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The Disabled Children’s Partnership

The Disabled Children's Partnership

We are a proud member of the Disabled Children’s Partnership – a growing coalition of more than 45 organisations – campaigning for improved health and social care for disabled children, young people and their families in England.

We know that 43% of the British public don’t know anyone who is disabled and that 97% of parents with a disabled children do not believe the public understands the challenges they face every day.

Our campaign, the Secret Life of Us – developed in close partnership with parents – looks to change this.

It reveals the parts of their lives that most people simply do not see – bringing to life the realities of the challenges disabled children, young people and their families face when living a life many of us take for granted.

By doing this, we hope to open the eyes of the public to the difficulties faced by families on a day-to- day basis, removing the barriers to people being able to relate to the lives of disabled children.

Through this, we can create greater understanding, affinity and empathy for affected families.

Because without awareness and understanding, we cannot achieve real change.

But, with increased awareness and public support we can make a real difference.

The Disabled Children’s Partnership has recently published economic research showing a £1.5 billion funding gap for services needed by disabled children. This investment shortfall and its consequences were highlighted in a BBC Panorama programme broadcast on Monday 16th July 2018.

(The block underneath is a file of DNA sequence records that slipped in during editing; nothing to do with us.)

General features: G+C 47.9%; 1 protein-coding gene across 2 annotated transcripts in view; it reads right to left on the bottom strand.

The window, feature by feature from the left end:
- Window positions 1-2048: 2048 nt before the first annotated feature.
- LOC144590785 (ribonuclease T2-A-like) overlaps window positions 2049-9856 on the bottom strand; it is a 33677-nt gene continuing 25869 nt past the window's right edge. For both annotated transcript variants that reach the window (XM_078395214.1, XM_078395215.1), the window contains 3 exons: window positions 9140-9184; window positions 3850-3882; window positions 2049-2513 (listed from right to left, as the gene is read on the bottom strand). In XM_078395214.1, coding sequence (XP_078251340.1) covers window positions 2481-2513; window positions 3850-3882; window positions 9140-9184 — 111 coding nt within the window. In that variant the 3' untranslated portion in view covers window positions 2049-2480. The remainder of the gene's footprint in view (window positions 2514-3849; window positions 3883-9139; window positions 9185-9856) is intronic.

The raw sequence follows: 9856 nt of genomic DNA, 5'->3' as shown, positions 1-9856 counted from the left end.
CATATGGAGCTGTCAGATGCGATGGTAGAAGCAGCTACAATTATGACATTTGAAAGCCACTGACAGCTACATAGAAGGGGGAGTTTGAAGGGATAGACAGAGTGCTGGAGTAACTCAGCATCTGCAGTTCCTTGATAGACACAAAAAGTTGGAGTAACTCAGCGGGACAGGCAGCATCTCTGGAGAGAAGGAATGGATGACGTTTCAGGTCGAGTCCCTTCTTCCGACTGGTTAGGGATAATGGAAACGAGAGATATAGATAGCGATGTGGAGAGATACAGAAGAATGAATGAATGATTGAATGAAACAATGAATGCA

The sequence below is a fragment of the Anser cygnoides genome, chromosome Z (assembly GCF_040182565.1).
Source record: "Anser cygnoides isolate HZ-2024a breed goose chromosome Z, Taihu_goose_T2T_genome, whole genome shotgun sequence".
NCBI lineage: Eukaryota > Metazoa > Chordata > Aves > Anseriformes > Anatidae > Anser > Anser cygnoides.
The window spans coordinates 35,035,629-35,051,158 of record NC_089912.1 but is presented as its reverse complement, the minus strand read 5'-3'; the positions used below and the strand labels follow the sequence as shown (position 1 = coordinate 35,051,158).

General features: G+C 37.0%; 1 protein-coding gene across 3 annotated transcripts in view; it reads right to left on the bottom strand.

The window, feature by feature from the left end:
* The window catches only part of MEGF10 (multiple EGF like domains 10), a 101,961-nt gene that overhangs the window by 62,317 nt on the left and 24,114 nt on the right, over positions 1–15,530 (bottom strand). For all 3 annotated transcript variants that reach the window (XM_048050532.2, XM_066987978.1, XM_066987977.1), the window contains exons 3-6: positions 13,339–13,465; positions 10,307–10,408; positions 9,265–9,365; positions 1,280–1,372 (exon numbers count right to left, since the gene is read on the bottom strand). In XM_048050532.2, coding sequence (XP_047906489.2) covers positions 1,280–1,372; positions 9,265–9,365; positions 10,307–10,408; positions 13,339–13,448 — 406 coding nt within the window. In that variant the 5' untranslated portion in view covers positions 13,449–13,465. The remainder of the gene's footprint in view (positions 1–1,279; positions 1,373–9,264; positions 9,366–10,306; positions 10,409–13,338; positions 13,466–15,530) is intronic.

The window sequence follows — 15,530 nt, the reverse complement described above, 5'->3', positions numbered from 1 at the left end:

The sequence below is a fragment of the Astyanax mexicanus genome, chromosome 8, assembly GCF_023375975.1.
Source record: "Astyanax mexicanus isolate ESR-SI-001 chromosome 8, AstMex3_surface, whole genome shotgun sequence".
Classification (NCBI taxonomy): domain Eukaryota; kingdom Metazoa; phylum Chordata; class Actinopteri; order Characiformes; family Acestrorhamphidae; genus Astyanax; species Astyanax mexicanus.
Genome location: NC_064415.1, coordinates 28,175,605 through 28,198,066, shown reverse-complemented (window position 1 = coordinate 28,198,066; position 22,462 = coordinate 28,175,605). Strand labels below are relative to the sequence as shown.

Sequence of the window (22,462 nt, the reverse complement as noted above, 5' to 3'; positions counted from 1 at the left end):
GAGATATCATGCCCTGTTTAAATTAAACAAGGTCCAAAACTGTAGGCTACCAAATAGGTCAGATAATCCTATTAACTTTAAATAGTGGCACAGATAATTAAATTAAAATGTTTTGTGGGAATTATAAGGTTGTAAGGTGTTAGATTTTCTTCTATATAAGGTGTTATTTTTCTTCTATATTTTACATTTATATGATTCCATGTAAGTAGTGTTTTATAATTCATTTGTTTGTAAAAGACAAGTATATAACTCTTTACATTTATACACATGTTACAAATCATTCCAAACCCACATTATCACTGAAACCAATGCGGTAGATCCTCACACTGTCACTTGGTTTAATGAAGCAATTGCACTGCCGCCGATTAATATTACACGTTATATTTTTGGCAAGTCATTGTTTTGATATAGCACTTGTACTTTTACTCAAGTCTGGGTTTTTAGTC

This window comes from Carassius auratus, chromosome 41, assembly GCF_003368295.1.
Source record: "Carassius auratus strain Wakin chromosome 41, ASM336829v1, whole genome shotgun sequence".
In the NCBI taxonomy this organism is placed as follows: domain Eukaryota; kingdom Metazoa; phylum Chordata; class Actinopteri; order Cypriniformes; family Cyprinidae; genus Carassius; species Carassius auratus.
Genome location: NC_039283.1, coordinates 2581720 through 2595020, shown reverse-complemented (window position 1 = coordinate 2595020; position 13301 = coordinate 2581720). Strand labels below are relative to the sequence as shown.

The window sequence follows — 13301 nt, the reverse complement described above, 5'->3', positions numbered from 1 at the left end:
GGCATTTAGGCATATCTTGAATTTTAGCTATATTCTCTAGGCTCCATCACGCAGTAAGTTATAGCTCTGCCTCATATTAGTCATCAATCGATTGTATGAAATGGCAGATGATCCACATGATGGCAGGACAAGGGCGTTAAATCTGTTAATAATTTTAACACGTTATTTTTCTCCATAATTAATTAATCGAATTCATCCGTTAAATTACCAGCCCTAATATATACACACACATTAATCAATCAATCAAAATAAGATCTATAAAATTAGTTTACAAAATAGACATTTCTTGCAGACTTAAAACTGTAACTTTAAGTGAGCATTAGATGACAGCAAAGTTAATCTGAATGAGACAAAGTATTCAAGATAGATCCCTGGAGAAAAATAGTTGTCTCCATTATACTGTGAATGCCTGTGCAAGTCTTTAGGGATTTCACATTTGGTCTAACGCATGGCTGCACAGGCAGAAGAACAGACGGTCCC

There are over one million disabled children in the UK, 33% more than a decade ago. Yet fewer disabled children than ever before are currently getting support. The research shows there is a funding gap in disabled children’s services which means tens of thousands are missing out on vital help that enables them to do things other children take for granted like eat, talk, leave the house, have fun and attend school.

The DCP are urgently calling on the government to plug the £1.5 billion gap – just 0.2% of total government spending – to ensure disabled children and their families have a decent quality of life.

The research, carried out by Development Economics, found that there is a £1.1 billion shortfall in funding for health services for disabled children and £433 million extra needed for social care. You can read the full report and findings on the Disabled Children’s Partnership website.

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